From Sherman Dorn:

Here are three bits of news on the FEA Delegate Assembly.

First, a symbolic bit tied to the 50th anniversary of Brown v. Board of Education (May 17, 1954): the Executive Cabinet of FEA approved a resolution in April commemorating the decision. The end of the resolution reads as follows:

“Accordingly, the FEA resolves to take the following steps to help our state realize the promise of Brown and, in so doing, bring our great democracy closer to its first principles:

  1. The FEA will continue to promote programs and policies that will help close the achievement gap, promote access and eliminate barriers to educational opportunity for all of Florida’s children.
  2. The FEA will identify, publicize and challenge inequalities that still exist.
  3. The FEA will stand with others who are committed to ensuring that all of America’s children receive the high-quality education to which they are entitled.
  4. The FEA will continue to oppose discrimination in all its forms—whether based on race, gender, or economic status.”

The most important practical business of the Florida Education Association Delegate Assembly was organizational housekeeping: voting on the last steps of merging two unions, a process that began in 2000. As a result of the merger, the merged FEA reduced professional staff by more than a dozen. The delegate assembly will continue to meet annually. Officers will be term-limited (to 3 terms). There will continue to be an elected financial officer.

The delegates also approved a budget with a state affiliate dues increase, but it will not affect the dues of any United Faculty of Florida member. Unlike most K-12 locals, faculty and related professional employees pay 1 percent of our salaries. Elementary and secondary teachers pay flat dues that rise whenever state and national dues go up. In almost all cases, they pay well more than 1 percent of their salaries in dues. When state or national affiliate dues rise, the United Faculty of Florida does not increase its dues but is forced to be a bit more efficient.

June 7, 2004

Special Report on the Administration Salary Proposal

On May 28, at the bargaining session where the union and the administration are negotiating a new contract, the administration's bargaining team presented a package of proposals, including a new version of Article 23, on salaries. While the preamble --- and statements to the press --- indicate 12 % raises over the next three years, the fine print describes a more dubious system.

The proposal divides the bargaining unit into two groups, ranked faculty and non-ranked faculty. As the Legislature mandates, everyone gets a $ 1000 bonus. After that, the division begins.

For Ranked Faculty

In the preamble, the proposal begins: "The University recognizes that salaries for ranked faculty at the University of South Florida are, on the average, substantially lower than at peer institutions ..."

It then proposes a 5.5 % average raise for the 2004-2005 academic year. The raises for individual ranked faculty are to be determined as follows. Faculty will be rated on a system with 100 points possible.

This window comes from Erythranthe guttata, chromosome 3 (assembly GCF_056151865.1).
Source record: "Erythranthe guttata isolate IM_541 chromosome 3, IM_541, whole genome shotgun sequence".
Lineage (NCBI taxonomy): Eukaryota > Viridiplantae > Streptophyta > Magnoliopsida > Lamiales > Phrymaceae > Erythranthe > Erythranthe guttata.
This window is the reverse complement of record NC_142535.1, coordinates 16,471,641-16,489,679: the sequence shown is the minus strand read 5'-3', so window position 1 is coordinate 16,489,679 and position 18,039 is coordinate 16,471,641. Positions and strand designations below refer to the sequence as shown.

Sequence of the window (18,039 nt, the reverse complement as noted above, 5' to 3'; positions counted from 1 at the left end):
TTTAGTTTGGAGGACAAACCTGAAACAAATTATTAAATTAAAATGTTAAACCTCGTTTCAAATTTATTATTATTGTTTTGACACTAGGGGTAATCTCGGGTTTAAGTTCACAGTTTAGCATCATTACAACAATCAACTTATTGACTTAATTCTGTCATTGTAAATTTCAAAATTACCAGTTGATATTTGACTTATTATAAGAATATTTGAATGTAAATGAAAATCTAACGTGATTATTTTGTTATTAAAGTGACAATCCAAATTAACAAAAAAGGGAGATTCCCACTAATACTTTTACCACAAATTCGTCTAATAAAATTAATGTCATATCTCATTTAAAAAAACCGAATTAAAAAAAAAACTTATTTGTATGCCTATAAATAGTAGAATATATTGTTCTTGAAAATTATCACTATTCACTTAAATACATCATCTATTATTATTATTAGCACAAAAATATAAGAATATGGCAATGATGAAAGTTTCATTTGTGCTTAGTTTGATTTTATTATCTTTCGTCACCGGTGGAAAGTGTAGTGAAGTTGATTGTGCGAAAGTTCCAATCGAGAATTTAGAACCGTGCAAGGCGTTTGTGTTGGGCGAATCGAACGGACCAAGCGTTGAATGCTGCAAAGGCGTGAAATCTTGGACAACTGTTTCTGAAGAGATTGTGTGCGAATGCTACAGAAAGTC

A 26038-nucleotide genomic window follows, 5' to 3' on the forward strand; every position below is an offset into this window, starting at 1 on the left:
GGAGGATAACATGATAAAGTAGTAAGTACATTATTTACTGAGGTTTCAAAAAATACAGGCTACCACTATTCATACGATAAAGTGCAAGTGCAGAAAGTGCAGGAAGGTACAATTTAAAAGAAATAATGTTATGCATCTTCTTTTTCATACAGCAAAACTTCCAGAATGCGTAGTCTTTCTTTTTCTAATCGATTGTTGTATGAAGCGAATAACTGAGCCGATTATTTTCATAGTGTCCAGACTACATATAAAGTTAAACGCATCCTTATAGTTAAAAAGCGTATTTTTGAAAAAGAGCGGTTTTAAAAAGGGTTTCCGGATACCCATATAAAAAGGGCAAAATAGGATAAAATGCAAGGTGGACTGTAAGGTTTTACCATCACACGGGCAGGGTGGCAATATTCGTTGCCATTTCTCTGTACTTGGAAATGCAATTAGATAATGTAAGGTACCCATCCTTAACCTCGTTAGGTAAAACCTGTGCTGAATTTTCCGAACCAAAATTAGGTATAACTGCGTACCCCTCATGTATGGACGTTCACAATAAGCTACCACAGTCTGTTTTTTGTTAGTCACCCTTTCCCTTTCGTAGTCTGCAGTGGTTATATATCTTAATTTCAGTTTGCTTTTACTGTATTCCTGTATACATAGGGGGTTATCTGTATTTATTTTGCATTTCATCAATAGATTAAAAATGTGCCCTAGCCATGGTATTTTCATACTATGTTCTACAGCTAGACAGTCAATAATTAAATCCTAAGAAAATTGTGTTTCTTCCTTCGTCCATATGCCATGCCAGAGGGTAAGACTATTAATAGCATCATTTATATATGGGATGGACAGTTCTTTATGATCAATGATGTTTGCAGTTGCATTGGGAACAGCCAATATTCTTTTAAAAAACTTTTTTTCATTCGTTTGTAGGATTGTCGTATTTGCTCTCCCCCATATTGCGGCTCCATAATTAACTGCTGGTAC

• Up to 20 points will be awarded based on the 2003 annual evaluation. The method for awarding these points is not given.
  • Up to 30 points will be awarded based on the chair's or supervisor's evaluation of the faculty member's performance during the last five years; this component is apparently purely discretionary.
  • Up to 40 points will be awarded based on the distance between the faculty member's current salary and the market data provided in the Oklahoma State University annual survey, and on years of service in current rank. The method for assigning these points is not given.
  • Up to 10 points will be awarded based on total years of service. The method for assigning these points is not given.
(Notice that their proposal does not indicate how the 100 points are assigned, which, in practice, introduces a great deal of discretion into the procedure.)

Once these scores are computed, raises will be awarded based on these scores: the proposal does not make any statement about how to convert scores into raises except to say that the lower 25 % of the ranked faculty are to receive the minimum raise, which is apparently 1.5 % minus $ 1000 (or zero for such faculty earning less than $ 66,667 a year). (Note: we are talking about faculty who are rated "satisfactory" or above; as usual, faculty not rated satisfactory are not eligible for any additional money.)

This point system is a significant change from previous practice, which was to separate out the three kinds of annual raises.

  • Individual departments developed guidelines for converting annual evaluations into raises.
  • The minimum raise was a raise in base pay, and was not reduced by any rationale (the proposal reduces it by the amount of the one-year bonus).
  • Compression/inversion raises were computed and assigned separately.
What the effect of mixing these into one package is unclear, especially since the proposal does not tell how points would be converted into raises: we presume, but the proposal does not say so explicitly, that faculty with more points would get higher raises.